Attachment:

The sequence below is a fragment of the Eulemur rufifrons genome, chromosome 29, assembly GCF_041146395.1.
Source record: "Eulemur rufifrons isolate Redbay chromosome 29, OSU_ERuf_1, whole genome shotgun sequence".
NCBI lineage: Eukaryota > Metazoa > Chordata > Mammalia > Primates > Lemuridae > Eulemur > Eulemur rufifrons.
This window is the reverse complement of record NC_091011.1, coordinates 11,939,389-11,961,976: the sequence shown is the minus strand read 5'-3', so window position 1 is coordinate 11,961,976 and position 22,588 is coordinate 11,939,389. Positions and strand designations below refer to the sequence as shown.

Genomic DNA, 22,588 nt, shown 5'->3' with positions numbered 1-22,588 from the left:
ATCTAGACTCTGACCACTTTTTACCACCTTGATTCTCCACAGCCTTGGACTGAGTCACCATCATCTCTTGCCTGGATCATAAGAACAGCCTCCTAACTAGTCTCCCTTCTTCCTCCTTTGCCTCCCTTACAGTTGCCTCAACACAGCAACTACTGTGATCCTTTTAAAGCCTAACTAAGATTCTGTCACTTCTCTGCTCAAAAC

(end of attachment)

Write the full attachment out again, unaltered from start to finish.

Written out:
The sequence below is a fragment of the Eulemur rufifrons genome, chromosome 29, assembly GCF_041146395.1.
Source record: "Eulemur rufifrons isolate Redbay chromosome 29, OSU_ERuf_1, whole genome shotgun sequence".
NCBI lineage: Eukaryota > Metazoa > Chordata > Mammalia > Primates > Lemuridae > Eulemur > Eulemur rufifrons.
This window is the reverse complement of record NC_091011.1, coordinates 11,939,389-11,961,976: the sequence shown is the minus strand read 5'-3', so window position 1 is coordinate 11,961,976 and position 22,588 is coordinate 11,939,389. Positions and strand designations below refer to the sequence as shown.

Genomic DNA, 22,588 nt, shown 5'->3' with positions numbered 1-22,588 from the left:
ATCTAGACTCTGACCACTTTTTACCACCTTGATTCTCCACAGCCTTGGACTGAGTCACCATCATCTCTTGCCTGGATCATAAGAACAGCCTCCTAACTAGTCTCCCTTCTTCCTCCTTTGCCTCCCTTACAGTTGCCTCAACACAGCAACTACTGTGATCCTTTTAAAGCCTAACTAAGATTCTGTCACTTCTCTGCTCAAAAC